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No danger of interest rate race, bank official says   2009-05-23 - VOV

Interest rates on mobilized capital offered by a number of commercial banks have tended to increase slightly over the past months, causing worry that an interest rate race may be on the horizon.


However, leaders from commercial banks have affirmed that an escalating cycle of interest rate hikes will not occur again as it did late last year.


The average interest rate on mobilized capital has increased slightly in recent months. Currently, the interest rates offered by state-run commercial banks range from 6.7-8 percent per year while the rates fixed by joint stock commercial banks stand at 6.9-9.5 percent per year.


On May 16, the interest rates offered by An Binh Joint Stock commercial bank on all terms increased by 0.1-0.9 percent and up to 9.4 percent for 36 month-term. Earlier, some banks such as Sacombank, SHB, and Vietcombank had also adjusted their interest rates slightly upward.


It is noted that most commercial banks have adjusted interest rates on loans with a term of 12 months or longer while interest rates on shorter-term loans remain stable, at 8 percent per year.


Many people now worry that interest rates will skyrocket as they did late last year, reaching nearly 20 percent per year.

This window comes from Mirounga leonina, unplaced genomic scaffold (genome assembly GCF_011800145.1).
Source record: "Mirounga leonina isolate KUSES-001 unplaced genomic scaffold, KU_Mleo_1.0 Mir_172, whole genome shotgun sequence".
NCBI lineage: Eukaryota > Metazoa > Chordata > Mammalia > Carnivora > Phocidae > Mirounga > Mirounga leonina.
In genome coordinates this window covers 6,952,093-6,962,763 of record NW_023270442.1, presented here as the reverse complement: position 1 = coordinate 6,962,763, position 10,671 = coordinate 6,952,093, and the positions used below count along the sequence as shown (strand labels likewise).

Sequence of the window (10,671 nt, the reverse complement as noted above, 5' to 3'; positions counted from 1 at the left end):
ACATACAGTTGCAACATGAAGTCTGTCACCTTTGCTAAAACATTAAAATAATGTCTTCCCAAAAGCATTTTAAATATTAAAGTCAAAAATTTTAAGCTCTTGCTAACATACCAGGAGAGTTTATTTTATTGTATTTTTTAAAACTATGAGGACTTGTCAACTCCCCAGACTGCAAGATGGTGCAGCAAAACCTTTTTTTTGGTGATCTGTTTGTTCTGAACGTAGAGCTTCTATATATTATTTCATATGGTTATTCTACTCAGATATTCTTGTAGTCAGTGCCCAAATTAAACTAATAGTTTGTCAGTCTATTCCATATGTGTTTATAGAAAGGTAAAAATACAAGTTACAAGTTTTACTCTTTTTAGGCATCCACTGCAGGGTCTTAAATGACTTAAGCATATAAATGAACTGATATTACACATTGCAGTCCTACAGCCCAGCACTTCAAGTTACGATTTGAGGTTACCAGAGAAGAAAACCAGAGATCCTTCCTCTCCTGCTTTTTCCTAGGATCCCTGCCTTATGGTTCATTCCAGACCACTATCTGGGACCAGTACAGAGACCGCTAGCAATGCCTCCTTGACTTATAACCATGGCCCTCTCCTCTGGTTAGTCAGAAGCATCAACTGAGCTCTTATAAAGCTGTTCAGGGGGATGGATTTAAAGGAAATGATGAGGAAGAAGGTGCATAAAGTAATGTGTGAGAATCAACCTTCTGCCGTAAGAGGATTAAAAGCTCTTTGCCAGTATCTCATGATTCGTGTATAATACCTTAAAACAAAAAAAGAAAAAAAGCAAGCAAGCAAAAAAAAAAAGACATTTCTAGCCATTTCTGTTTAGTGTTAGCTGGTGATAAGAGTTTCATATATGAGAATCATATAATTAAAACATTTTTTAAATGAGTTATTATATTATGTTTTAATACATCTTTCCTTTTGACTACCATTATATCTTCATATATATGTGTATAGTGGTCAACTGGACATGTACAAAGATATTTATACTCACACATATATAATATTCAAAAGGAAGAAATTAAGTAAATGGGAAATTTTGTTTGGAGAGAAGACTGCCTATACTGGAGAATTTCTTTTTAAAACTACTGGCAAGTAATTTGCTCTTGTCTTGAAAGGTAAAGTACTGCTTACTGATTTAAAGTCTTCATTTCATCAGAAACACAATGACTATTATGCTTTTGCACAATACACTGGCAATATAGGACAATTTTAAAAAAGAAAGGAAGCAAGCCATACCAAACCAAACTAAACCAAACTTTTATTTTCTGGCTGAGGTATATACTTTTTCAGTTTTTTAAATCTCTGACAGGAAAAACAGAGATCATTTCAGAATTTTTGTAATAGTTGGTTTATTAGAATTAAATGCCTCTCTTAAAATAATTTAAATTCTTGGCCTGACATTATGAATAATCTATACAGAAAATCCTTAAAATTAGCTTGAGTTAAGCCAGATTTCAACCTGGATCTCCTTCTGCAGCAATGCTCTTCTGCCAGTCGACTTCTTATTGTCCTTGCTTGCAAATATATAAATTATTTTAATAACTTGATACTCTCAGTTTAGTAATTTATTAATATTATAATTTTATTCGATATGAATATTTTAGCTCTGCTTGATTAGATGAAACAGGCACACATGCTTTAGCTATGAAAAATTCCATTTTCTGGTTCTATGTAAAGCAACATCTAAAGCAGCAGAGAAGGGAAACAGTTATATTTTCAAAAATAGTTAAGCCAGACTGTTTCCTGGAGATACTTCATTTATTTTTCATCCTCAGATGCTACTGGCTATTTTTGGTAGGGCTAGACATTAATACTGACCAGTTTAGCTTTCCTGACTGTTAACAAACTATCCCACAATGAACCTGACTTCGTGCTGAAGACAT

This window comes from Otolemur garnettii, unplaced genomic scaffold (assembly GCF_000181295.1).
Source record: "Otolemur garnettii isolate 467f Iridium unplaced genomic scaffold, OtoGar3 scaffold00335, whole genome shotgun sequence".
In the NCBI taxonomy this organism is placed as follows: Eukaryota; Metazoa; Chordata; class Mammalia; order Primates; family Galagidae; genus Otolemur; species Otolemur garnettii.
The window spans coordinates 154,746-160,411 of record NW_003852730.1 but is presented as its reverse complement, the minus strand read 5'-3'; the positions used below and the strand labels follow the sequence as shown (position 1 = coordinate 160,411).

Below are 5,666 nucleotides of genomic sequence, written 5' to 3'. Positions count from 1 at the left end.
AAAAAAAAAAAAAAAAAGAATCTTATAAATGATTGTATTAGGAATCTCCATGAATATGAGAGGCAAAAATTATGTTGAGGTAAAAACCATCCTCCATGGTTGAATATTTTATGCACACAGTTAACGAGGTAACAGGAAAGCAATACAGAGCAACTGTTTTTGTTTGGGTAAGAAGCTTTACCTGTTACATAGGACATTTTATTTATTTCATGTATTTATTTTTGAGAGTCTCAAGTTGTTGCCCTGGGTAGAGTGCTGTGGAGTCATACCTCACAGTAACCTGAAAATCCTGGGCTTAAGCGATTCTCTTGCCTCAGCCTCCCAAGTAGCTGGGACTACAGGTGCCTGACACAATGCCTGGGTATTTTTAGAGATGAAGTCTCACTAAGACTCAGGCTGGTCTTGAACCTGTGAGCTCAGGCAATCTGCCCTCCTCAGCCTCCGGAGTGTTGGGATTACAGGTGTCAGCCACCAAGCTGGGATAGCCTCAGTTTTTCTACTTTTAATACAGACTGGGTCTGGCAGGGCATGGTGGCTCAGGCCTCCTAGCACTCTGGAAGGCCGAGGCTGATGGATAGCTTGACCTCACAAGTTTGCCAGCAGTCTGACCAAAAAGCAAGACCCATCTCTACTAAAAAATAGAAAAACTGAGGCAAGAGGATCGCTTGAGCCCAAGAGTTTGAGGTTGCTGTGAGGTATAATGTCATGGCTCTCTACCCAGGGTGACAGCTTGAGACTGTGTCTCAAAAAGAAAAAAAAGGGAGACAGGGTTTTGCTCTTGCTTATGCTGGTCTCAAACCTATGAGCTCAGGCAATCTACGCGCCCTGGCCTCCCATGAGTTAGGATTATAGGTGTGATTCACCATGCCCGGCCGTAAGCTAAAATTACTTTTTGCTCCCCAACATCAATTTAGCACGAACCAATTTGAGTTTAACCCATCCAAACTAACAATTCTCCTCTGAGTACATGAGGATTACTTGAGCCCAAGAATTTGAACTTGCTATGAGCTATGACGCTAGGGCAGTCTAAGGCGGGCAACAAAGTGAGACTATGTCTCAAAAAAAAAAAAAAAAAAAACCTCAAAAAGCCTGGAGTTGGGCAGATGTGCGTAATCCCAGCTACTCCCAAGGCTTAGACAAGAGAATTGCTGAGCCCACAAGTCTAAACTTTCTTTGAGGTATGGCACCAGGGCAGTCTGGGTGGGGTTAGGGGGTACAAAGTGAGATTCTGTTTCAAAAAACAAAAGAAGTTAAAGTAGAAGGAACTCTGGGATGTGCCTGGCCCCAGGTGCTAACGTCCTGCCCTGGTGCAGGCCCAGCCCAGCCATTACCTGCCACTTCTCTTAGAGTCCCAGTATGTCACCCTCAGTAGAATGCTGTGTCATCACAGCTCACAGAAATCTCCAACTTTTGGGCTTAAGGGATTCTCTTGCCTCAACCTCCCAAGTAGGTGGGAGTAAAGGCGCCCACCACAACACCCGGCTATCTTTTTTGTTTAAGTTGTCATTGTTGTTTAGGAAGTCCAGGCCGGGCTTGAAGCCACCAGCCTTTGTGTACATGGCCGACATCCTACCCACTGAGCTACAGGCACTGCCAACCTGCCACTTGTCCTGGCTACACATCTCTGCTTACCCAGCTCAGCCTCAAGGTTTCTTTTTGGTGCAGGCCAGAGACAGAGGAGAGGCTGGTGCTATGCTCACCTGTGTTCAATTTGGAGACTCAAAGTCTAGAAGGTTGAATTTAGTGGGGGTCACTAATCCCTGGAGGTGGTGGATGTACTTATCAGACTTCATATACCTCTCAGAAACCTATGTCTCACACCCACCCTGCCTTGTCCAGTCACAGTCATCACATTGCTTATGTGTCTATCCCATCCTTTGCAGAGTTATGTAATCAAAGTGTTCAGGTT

General director of Sacombank, Mr Tran Xuan Huy, said that banks have adjusted interest rates to prepare capital for long-term business activities as well as supporting enterprises under the government’s stimulus package.


There will be no interest rate race


Some say that banks are racing to prepare huge amounts of capital for disbursement of the government’s support packages, especially medium-term and long-term programmes.


However, Nguyen Thanh Toai, the Vice Director General of the Asia Commercial Bank, said that banks currently suffer no lack capital which would force them into a race such as the one in 2008. Moreover, he argued, there are already interest rate ceilings to prevent mobilization interest rates from exceeding 10.5 percent.


Mr Huy shared this opinion.


Mr Toan further explained that banks increase their mobilization interest rates in response to increasing demand.


“Also, optimistic business indices in the first quarter have encouraged banks to be bolder in their decisions to raise interest rates,” a director of another commercial bank added.


Another reason behind the rise of mobilization rates is the increasing competitive pressure among banks, who all want to reserve sufficient capital for their long-term goals.


Leaders of commercial banks, in any case, affirm they have sufficient capital at this moment and their move to raise interest rates aims to achieve their long-term goals and serve consumption-loan programmes

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